Every week, we ask an Atlanta real estate professional for their thoughts on the top trends in Atlanta real estate.
This week, we talked with Julie Martin, a Realtor with Atlanta Fine Homes Sotheby’s International Realty in the North Atlanta suburbs. Originally from North Carolina, Julie experienced multiple relocations while working for Nabisco and Kraft Foods, along with homeownership in the Carolinas, Tennessee, New Jersey, Illinois, Oregon and California. Her travels presented her a with a unique opportunity to develop a well-rounded knowledge of real estate and a genuine appreciation of being a homeowner. She and her family are active members of Birmingham United Methodist Church, as well as White Columns and Atlanta National Country Club members and the Manor Golf & Country Club.
Atlanta Agent (AA): Rents are rising even faster than home prices; do you find that, among your clients, that the cost of renting has driven consumers to consider buying?
Julie Martin (JM): For my particular market, rentals have disappeared. We don’t have that many apartments out here, and instead see home rentals. On either side – whether sellers listing their home for rent or people looking to rent – it’s pretty much gone, so for instance, people will come to the market thinking they can rent while building a new house, and it’s simply not possible. That market came about immediately following the downturn, when there was a glut of houses and homeowners opted to rent their homes instead of taking huge losses; but again, that’s no longer the case.
Also, interest rates are so low today that not many people are considering renting, because after all, it’s cheaper right now to buy than rent, especially here in Atlanta. Also, when there is so little competition for home rentals in an area, your client is essentially getting hosed. There are no appraisals, no safeguard on how much people can charge. So, you’ll have people who are so desperate for somewhere to live that they’ll pay it. Even corporate housing is in short supply right now.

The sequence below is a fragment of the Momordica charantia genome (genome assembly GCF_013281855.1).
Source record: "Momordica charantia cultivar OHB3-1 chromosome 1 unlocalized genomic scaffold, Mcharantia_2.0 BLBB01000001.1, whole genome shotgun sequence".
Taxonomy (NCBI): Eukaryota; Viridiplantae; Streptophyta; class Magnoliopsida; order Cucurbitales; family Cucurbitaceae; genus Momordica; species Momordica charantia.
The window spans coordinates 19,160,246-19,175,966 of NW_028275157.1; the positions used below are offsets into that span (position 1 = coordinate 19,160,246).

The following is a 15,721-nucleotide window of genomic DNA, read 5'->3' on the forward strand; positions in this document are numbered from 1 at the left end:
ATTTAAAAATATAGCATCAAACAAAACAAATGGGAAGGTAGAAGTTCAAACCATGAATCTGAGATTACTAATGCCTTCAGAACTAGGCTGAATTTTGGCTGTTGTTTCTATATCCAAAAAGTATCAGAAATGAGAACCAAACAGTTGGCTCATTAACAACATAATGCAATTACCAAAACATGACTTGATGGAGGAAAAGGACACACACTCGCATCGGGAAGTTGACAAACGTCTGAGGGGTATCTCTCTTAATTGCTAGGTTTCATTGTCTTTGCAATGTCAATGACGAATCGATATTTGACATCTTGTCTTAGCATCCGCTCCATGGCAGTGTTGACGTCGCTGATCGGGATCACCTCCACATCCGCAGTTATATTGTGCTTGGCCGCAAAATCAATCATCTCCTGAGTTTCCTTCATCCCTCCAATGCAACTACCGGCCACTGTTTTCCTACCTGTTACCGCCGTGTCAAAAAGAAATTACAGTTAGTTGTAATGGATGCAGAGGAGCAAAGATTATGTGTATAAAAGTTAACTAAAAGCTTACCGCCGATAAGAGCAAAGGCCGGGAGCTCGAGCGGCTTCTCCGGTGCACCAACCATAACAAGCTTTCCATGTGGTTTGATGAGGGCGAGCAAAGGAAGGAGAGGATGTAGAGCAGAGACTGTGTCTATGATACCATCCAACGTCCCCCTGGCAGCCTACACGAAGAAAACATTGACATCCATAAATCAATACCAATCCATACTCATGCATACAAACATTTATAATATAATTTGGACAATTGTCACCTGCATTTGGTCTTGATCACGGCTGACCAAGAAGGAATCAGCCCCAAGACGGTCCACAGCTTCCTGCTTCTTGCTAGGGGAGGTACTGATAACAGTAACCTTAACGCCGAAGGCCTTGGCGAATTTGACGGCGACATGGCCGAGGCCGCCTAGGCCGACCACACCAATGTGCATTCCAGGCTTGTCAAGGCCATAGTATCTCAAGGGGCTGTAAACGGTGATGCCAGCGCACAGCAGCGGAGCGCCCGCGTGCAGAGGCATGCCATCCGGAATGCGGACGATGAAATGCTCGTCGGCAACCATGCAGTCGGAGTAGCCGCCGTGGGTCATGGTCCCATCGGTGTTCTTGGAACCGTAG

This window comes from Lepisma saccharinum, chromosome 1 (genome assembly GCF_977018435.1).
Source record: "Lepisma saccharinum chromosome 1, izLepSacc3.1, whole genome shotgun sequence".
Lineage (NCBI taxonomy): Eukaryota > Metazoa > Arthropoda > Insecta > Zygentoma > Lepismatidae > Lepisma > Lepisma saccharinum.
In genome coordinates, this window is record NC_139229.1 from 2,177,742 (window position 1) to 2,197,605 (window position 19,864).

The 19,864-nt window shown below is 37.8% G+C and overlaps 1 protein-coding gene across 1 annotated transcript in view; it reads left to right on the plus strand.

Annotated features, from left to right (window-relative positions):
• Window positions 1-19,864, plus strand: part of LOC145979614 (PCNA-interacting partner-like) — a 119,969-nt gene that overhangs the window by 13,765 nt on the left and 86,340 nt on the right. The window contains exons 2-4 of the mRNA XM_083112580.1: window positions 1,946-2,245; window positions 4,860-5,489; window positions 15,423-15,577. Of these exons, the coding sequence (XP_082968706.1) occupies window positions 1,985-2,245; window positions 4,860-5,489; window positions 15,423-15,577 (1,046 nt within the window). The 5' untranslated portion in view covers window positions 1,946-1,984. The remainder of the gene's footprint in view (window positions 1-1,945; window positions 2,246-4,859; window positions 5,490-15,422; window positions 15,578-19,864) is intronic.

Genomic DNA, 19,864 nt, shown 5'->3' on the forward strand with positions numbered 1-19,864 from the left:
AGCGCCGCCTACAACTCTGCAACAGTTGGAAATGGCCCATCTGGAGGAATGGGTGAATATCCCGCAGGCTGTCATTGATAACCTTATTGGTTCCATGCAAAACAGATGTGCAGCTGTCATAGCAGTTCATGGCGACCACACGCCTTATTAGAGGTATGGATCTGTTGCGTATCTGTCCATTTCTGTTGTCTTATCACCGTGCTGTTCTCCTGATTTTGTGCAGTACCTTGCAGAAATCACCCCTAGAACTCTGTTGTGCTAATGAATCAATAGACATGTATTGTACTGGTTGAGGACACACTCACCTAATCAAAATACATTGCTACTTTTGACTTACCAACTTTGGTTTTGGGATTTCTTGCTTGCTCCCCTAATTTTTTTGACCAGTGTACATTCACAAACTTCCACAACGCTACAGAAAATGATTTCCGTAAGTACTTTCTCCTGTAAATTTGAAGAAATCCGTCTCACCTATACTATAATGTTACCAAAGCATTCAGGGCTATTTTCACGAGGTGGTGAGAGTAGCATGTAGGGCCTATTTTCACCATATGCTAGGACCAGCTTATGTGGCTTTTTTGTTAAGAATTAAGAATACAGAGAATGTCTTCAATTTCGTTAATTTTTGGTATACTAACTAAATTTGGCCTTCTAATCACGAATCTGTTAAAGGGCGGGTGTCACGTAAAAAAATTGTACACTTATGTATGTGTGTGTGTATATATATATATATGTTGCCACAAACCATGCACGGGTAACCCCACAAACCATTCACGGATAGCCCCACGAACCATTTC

AA: We often hear about how we’re in a “seller’s market.” What are some interesting things you’ve observed in your seller clients, lately?
JM: There’s definitely been a shift from buyers to sellers, but I’d say it’s more of a level playing field, rather than being completely a seller’s market. Inventory is so low – we’re probably down 40 percent from our normal rate, and it’s been that way since last year – and I do see sellers digging in their heels on their sales prices, which is refreshing to hear. After all, another offer will certainly come along. I’m curious to see where we end up, though. Things are hitting the market at such a rapid rate (my e-mail is full all the time with new listings), I’m not sure if sellers will remain in a strong position.
Thankfully, the strong position is not making any of my sellers cocky just yet. They’re still a little skittish, after being beat up for so long. Nowadays, they sweat after their home is listed for more than 30 days, whereas their homes were previously on the market for 90 or 100 days. So we’re standing up a bit straighter, but we’re not cocky.
AA: Finally, client retention is invaluable in real estate. What measures do you take to retain your clients after the final contracts have been signed?
JM: That is one of my favorite things to do. I have really been blessed with some fantastic clients who are lovely people I love to keep in touch with. If they’re local, I will stop by and visit, send them things in the mail and communicate via texts and e-mails, in addition to social media. My clientele is so heavily relocation clients that they often move away, so I’ll pop pumpkin bread in the mail around Thanksgiving, for instance, to keep in touch.
As your database gets bigger, you have to be more sophisticated in how you keep in touch with clients, so I have lists set up that make sure I don’t mess things up, as well as an assistant who keeps things in order. All your referrals come through your client base, and I work almost completely on referral. So if you’re not working on your referrals, you’re going to be in trouble.